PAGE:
CDC CONFIRMS THAT FENTANYL IS THE MOST DANGEROUS DRUG IN THE U.S.
- December 12, 2018
Since the 2016 death of beloved pop singer Prince, the drug fentanyl has suddenly skyrocketed in recent media firestorms. Following this event, physicians have only confirmed details about the musician’s death to be proof of how deadly this powerful painkiller can be. According to Dr. Linda Richter, fentanyl and similar synthetic opioids are the main driving force of opioid-related deaths in the United States. Now, in recent week, the government only confirmed this notion after reporting that fentanyl is officially the #1 more dangerous drug in our country (period). Based on a report from the Center for Disease Control and Prevention’s National Center for Health Statistics, from 2013 to 2016, the use of synthetic opioids boosted by 11%. Now, consider that 63,632 people died from opioid-related overdoses in 2016, and you may consider why fentanyl is so deadly. Let’s take a closer look at this story and find out more.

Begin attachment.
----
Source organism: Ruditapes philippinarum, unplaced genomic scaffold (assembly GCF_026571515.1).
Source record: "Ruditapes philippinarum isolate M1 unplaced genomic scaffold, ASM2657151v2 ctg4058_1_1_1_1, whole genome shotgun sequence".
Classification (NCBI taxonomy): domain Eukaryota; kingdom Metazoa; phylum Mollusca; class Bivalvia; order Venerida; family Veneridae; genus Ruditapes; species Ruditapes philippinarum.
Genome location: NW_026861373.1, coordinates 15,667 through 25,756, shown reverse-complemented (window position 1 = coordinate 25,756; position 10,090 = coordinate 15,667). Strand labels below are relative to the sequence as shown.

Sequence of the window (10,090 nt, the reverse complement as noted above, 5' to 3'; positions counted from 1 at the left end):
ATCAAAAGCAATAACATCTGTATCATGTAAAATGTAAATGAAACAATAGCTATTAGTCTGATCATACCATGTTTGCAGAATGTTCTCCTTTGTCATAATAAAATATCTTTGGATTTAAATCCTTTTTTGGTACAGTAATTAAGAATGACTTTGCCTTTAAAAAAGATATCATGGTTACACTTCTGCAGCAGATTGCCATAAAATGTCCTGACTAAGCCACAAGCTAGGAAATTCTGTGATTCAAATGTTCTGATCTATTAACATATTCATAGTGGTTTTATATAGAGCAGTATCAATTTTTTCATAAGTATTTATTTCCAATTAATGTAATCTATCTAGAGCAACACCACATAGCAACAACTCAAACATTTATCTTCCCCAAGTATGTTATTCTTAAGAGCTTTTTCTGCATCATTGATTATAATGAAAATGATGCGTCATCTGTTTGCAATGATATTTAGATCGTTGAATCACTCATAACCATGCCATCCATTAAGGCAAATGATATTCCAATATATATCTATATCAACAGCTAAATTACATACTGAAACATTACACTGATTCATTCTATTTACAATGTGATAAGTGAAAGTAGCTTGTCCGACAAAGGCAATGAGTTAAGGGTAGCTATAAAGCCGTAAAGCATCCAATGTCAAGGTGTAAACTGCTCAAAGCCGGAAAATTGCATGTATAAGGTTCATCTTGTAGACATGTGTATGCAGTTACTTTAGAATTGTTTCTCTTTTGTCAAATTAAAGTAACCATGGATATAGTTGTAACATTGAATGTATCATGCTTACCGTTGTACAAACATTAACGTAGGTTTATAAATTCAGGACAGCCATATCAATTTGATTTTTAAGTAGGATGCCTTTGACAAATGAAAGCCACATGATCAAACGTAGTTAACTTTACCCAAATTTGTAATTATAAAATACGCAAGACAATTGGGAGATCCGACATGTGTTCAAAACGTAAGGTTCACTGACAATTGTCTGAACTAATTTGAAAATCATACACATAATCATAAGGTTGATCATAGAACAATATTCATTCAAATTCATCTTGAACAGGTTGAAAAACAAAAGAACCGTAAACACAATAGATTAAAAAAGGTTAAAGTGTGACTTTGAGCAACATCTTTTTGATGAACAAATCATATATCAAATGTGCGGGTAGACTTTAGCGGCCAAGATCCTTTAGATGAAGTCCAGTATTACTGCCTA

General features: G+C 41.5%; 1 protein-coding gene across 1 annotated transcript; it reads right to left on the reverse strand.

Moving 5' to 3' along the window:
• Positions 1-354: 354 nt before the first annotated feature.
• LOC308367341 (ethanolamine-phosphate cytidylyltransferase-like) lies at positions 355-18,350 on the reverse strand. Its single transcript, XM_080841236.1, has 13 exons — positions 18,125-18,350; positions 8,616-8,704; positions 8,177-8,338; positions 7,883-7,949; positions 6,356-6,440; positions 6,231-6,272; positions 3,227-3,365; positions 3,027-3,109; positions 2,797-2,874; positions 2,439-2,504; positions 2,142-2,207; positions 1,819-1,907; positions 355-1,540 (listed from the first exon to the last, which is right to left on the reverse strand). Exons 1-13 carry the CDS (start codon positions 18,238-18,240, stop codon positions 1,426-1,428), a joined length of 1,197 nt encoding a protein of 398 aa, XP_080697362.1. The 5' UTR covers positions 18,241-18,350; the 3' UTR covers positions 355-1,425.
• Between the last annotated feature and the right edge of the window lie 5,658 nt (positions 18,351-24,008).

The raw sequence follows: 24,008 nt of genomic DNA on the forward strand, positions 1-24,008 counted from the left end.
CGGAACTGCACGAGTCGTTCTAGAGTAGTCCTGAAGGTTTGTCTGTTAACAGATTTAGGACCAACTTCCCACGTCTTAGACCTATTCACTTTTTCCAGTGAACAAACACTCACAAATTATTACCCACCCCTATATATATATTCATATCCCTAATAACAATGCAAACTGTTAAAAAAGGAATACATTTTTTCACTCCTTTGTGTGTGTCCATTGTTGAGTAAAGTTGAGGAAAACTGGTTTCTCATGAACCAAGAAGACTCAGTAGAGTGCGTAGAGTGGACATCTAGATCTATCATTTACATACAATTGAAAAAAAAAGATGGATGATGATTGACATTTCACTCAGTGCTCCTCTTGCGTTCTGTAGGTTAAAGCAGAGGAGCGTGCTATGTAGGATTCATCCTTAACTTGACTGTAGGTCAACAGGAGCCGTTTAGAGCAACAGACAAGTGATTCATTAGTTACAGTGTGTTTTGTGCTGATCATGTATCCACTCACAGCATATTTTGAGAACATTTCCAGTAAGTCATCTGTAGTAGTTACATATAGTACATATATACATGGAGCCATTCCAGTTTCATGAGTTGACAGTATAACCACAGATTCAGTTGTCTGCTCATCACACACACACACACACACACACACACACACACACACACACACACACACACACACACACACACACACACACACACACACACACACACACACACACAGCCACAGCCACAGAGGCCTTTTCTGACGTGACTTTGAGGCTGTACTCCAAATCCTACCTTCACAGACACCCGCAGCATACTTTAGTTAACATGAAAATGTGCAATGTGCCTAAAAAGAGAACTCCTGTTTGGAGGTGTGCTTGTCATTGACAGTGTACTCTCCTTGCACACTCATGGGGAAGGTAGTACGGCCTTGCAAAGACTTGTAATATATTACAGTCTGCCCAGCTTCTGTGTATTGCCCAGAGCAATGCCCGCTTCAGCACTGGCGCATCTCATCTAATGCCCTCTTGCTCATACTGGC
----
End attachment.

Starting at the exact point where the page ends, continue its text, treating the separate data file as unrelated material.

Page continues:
Disturbing Body Count
Based on the most recent reports, officials revealed that an estimated 29% of overdose-related deaths in 2016 involved fentanyl (taken from death certificates focusing on drug-related deaths from 2011 to 2016), a trend that has been steeply growing across this span of 5 years. In 2011, this deadly opioid was the root cause of only 4% of all drug-related fatalities, while the most common opioid during this time was oxycodone (raking in 12% of deaths). Meanwhile, from 2012 to 2015, the most common cause of opioid-related deaths was heroin, which caused 4,571 (11%) of all drug fatalities. Ultimately, in 2016, fentanyl caused 18,000 deaths, while heroin backslid to 16,000 (still not a good thing).
From Heroin Crisis to Fentanyl Epidemic
Although medical professionals have argued that overprescribed painkillers are the root cause of this dangerous opioid epidemic, these people have not agreed that the problem has evolved beyond this point, changing from a heroin crisis to a full-blown fentanyl epidemic. However, Dr. Andrew Kolodny
(the co-founder of Physicians for Responsible Opioid Prescribing) has urged physicians not to consider sudden changes as a hint that the opioid crisis is over. In fact, he has pointed out that, in areas where fentanyl has been flooding into the streets, the number of deaths has reached a terrifying number.
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